New publication by Sinkwan Cheng, EURIAS Fellow 2015-2016


"Confucius, Aristotle, and a New 'Right' to Connect China to the West: What Concepts of 'Self' and 'Right' We Might Have without the Christian Notion of Original Sin?”

Self or No-Self? The Debate about Selflessness and the Sense of Self, Ingolf U. Dalferth & Trevor W. Kimball (eds)

Mohr Siebeck, Tübingen, 2017, pp.269-299.




This paper is part of a book project entitled Translations, Concepts of `Right,’ and the Opium Wars: A New Historical Method and a New World History. The book endeavours to find a concept of “right” rooted in both Western and Chinese traditions in order to better connect China to Europe. This I undertake by using Yuan Dehui’s 19th-century Chinese translation of Emer de Vattel’s “right”—often regarded a mistranslation due to the absence in the classical Chinese culture of a concept of an atomistic self that could ground the modern liberal notion of “right” -- to tease out its classical Greek counterpart which is equally incompatible with the modern liberal idea of “right.” More importantly, I use the two classical traditions’ common incompatibility with modern liberal notion of “right” to explore the commonalities between them, and examine how two civilizations apart from each other could nonetheless share a similar idea of “self” giving rise to similar notions of “right.”


It is my argument that Yuan’s translation li (理)which looks like a Confucian misinterpretation of Western notions of “right” turns out to be a return of the repressed—that is, a return of an earlier Western meaning of “right” which has been increasingly repressed since Europe’s capitalistic-imperialistic adventures. By using Yuan’s Confucian rendition of “right” to draw out a pre-Christian, pre-capitalist, and pre-expansionist meaning of “right” in the Western tradition, my goal is to join the East with the West in a “right” that could better harmonize the self with society, right with duty, and negative with positive freedom.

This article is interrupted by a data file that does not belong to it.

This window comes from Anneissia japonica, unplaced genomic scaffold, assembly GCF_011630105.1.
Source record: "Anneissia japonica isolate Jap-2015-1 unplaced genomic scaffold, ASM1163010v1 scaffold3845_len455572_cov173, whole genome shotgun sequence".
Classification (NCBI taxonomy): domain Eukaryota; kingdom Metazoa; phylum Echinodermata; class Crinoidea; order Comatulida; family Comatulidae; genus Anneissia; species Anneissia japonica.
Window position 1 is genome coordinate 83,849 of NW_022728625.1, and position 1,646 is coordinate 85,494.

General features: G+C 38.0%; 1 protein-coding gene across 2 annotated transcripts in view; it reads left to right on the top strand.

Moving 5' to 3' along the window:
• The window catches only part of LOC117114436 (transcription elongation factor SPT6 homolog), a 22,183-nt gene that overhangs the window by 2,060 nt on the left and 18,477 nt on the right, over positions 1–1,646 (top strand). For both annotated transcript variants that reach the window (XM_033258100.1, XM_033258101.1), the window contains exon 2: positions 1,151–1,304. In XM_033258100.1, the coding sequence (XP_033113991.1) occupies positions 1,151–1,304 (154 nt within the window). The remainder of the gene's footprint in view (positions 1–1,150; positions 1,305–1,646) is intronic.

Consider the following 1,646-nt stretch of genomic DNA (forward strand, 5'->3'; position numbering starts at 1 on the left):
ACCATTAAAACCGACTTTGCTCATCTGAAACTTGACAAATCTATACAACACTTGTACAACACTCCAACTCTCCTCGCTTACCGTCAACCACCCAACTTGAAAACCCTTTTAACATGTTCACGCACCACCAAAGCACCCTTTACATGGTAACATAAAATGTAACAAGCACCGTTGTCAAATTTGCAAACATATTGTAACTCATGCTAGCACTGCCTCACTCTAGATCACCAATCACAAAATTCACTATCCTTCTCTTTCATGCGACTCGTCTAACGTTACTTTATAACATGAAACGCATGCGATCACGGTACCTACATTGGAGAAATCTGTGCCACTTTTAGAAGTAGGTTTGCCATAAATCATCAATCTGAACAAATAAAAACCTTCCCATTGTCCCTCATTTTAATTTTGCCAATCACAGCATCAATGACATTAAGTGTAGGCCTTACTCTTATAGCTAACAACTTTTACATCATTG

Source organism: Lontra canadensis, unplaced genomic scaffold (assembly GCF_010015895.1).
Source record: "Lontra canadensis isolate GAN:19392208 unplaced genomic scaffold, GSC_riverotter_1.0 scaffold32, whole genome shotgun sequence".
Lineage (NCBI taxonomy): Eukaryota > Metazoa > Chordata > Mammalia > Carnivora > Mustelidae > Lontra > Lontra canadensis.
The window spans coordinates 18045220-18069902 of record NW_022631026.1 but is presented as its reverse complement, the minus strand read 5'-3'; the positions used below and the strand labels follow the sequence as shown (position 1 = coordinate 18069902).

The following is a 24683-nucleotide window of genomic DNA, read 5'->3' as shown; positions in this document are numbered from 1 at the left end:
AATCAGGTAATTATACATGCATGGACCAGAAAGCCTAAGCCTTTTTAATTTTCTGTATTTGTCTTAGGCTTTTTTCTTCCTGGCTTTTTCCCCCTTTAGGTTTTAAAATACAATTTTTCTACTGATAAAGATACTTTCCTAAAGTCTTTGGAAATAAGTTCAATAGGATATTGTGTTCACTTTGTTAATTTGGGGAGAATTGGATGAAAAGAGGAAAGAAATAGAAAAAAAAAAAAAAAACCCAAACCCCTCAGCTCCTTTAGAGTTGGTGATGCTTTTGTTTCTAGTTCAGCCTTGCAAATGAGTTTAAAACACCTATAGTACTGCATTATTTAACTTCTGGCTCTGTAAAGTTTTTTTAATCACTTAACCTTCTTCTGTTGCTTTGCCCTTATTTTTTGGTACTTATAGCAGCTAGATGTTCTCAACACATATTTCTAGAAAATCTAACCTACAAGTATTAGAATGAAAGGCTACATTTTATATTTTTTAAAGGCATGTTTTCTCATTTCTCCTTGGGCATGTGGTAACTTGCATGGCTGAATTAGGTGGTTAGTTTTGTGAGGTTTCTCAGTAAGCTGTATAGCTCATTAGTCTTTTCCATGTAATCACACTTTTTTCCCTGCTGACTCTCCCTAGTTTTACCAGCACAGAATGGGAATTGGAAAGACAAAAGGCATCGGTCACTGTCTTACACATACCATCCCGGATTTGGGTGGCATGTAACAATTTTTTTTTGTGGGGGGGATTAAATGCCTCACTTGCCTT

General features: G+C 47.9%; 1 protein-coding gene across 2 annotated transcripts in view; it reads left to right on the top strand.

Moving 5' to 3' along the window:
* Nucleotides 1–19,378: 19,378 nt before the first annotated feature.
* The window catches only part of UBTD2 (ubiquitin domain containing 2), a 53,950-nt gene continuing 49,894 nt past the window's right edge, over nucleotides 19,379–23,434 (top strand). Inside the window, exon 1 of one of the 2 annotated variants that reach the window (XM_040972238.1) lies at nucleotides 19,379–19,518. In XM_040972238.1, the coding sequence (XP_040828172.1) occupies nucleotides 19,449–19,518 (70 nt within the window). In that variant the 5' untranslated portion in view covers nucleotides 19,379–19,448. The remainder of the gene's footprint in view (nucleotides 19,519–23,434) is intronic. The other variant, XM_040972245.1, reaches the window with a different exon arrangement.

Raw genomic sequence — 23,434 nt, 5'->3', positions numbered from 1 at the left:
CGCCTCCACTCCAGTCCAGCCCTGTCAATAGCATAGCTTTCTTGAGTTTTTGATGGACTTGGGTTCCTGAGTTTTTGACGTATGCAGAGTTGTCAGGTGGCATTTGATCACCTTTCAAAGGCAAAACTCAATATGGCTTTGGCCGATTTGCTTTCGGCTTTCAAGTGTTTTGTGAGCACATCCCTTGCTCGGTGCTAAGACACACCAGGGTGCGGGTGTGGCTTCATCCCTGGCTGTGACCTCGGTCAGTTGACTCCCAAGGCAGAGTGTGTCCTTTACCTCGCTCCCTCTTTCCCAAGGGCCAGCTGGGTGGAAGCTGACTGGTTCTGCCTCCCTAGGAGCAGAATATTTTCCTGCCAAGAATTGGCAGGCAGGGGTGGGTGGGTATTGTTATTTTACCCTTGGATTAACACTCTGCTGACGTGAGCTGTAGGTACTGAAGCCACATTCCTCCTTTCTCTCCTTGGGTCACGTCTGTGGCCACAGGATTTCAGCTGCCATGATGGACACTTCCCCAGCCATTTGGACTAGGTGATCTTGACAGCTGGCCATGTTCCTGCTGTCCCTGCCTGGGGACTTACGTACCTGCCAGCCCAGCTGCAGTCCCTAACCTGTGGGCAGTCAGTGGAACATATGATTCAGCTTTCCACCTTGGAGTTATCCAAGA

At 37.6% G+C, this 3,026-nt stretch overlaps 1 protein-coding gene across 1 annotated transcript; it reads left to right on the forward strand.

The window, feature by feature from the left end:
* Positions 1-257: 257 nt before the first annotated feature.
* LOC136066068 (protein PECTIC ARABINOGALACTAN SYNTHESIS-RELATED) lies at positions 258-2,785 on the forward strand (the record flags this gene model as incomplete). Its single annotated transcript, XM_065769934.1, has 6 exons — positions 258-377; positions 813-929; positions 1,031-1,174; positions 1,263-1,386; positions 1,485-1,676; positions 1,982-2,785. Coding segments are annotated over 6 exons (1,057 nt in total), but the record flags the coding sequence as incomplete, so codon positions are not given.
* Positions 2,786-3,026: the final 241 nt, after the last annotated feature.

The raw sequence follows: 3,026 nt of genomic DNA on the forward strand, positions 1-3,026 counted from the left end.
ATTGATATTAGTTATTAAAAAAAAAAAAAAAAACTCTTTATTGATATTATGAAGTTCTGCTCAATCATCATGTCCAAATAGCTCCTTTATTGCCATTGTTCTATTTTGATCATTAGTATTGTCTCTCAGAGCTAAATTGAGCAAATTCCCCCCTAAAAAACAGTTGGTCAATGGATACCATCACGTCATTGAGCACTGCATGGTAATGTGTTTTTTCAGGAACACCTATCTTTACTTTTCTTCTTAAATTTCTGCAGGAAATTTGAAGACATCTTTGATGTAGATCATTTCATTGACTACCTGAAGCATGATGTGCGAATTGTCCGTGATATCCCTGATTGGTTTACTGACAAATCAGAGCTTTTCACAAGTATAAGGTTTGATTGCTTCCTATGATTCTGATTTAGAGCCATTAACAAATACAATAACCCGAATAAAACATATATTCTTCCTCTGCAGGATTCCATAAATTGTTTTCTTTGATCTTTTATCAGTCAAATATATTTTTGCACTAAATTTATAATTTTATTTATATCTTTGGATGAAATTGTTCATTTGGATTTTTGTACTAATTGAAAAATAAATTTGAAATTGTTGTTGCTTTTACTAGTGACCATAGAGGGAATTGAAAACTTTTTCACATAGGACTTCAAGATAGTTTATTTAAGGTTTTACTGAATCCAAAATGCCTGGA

In addition to breaking new grounds in intellectual content, I also seek to do the same with methodology. I initiate a new kind of adventure in Koselleck’s Begriffsgeschichte method by using synchronic semantic changes effected by translation to interrogate the diachronic semantic changes of “right” in the West. By using the “new” semantics that surface in the Chinese translation of “right” to draw out the “old” semantics of “right” in the West, I effect a defamiliarization of the modern liberal concept of “right” via both its synchronic Other (Confucian “right”) and its diachronic Other (“right” in pre-modern West). In Benjaminian language, my paper uses Chinese translation history to “blast a specific era out of the homogeneous course of history” in the semantic history of “right” in the West. Benjamin disrupts the “homogeneous empty time” of mythical linear history via “a tiger’s leap into the past.” I demonstrate how radical heterogeneity can be introduced by the spatial Other (Chinese translation history) as much as the temporal Other. My method also extends Benjamin by making a tiger’s leap into the Other of the past, and into the past of the Other. By using the Confucian notion of “right” to draw out an earlier notion of “right” in the West, I aim at interrogating modern Western “right” with its temporal Other (Aristotle) via the detour of its cultural Other (Confucius), thus inviting readers to understand the meaning of “right” anew.